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New occupational therapy program launches in Fort Wayne

Students Mike Schutt and Jimmy LaRowe go over techniques for assistant someone with a physical disability in their lab. (Photo by Jared Huhta)

Students Mike Schutt and Jimmy LaRowe go over techniques for assistant someone with a physical disability in their lab. (Photo by Jared Huhta)

The university’s first occupational therapy doctorate program began its first round of classes this semester at the Parkview Hospital Randalia campus. The program has 32 enrolled students.

The university is one of 14 schools in the nation that offers an entry-level doctorate program.

“Student feedback has really been phenomenally positive,” Ruth Ford, Ed.D., director of occupational therapy, said. “They really enjoy the classroom and the activities, the challenge of the learning experience. What really makes us stand apart is that we’re integrating them in the community, and they’re seeing things literally day one and every week after that other schools just don’t have the opportunity to do.”

The new program shares the former cardiology building with Trine University. Trine’s classes for a doctorate in physical therapy are in the basement and on the first floor while the university’s classes are on the second floor.

“We’re trying to look creatively to form a different kind of education where we want collaboration and sharing resources,” Ford said. “Here in Fort Wayne we’re very unique in that rather than just being a separate university doing everything eternally, we’re stepping out to be more intentional in how we provide learning for our students. This should help equip them to have better student-client outcomes because we’re teaching them how to work with other professionals.”

According to the American Occupational Therapy Association, OTs “help people across the lifespan participate in the things they want and need to do through the therapeutic use of everyday activities. Common occupational therapy interventions include helping children with disabilities to participate fully in school and social situations, helping people recovering from injury to regain skills, and providing supports for older adults experiencing physical and cognitive changes.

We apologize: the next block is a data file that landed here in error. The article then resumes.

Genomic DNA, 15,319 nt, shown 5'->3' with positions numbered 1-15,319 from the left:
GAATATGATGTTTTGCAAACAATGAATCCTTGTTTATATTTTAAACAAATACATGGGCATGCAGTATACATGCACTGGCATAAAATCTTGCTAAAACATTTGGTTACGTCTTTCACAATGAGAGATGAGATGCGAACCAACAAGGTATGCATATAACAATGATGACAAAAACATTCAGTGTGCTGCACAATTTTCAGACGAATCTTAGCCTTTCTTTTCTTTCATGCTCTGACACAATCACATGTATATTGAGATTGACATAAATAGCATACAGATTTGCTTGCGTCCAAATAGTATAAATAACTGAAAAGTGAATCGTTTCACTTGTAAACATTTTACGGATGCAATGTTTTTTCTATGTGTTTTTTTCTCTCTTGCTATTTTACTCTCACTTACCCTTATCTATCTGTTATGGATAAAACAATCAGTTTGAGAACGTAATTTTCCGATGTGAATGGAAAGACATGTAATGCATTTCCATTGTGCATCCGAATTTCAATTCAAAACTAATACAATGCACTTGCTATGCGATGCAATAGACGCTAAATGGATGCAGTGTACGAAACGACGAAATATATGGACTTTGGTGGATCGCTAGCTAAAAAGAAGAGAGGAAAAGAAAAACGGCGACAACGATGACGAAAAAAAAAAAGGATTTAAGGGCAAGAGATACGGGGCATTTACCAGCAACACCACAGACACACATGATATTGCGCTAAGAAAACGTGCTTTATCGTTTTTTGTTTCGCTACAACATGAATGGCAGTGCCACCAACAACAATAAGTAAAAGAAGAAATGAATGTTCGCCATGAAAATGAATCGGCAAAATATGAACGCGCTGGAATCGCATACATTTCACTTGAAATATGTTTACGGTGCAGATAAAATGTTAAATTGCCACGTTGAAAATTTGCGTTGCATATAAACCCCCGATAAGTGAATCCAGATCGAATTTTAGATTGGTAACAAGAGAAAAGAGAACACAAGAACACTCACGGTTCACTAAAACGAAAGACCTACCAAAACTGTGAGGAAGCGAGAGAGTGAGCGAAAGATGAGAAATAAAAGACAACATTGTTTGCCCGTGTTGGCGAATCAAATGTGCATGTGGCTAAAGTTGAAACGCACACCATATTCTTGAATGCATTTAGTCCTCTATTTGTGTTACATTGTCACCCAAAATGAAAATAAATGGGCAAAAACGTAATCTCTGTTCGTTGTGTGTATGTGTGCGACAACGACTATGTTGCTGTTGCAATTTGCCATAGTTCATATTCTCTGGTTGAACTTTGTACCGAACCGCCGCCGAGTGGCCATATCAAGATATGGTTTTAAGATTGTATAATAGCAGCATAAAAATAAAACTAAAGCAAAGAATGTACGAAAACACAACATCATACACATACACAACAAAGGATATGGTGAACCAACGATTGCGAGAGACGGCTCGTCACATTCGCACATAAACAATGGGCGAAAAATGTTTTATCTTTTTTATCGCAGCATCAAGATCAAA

The OT degree takes three years to complete and includes six months of fieldwork and four months of residency.

“The best part is that we’re part of a health care center,” Ford said. “We can literally take them to a patient’s bedside or we can take them to one of the therapy departments … They’re literally seeing how professionals and clients from just being where we’re located.”

170 applicants initially applied to the program and had to undergo a rigorous interview process, Ford said.

Some of the students hail from states such as California, New Jersey and Texas.

Holly Pinnery, student, said she “loves” the program.

“We’re four weeks in, and we’ve been hands on since then,” she said. “It’s the kind of fast paced learning that keeps you challenged.”

The curriculum covers kinesiology, research methods and pathology.

To maintain accreditation, the university also offers foundational curriculum such as an ethics and advocacy class.

“We have a very different environment than the average OT schools,” Ford said. “It’s not just a skill-based education they’re getting here. They’re getting that higher level education where they’re critically thinking as researchers, and they can help shape policy for healthcare. They can be leaders in the field.”

Trine and Huntington both paid to have the 27-year-old building completely renovated. HU specifically installed new specialty labs with state-of-the-art-equipment, Ford said.

“We’re working with Parkview with funding and space rental,” she said. “We have a number of community leaders on our advisory board. We’ll use them as we continue to grow and expand.”

The program has three full-time faculty including Ford and three adjuncts.

Beth Bright, Ed.D., said the program is “organized, deliberate, and there’s always a bigger picture.

“Everything is practical,” she said. “We’re not going to teach you a skill or knowledge base that you’re not gonna use in the field.”

Tom Henry, mayor of Fort Wayne, declared Aug. 25 as “Huntington University Occupational Therapy Day” for “the strength of community collaborations with Parkview Health, the Northeast Indiana Regional Partnership and the City of Fort Wayne,” according to the official proclamation.

The students will graduate in May 2017, the 100th anniversary of the AOTA, and will participate in the graduation ceremony on campus.

“In many ways, they are starting the next century of OT practice,” Ford said. “We want these therapists to be uniquely prepared for the future of healthcare and not just what’s been done in the past or present.”

 

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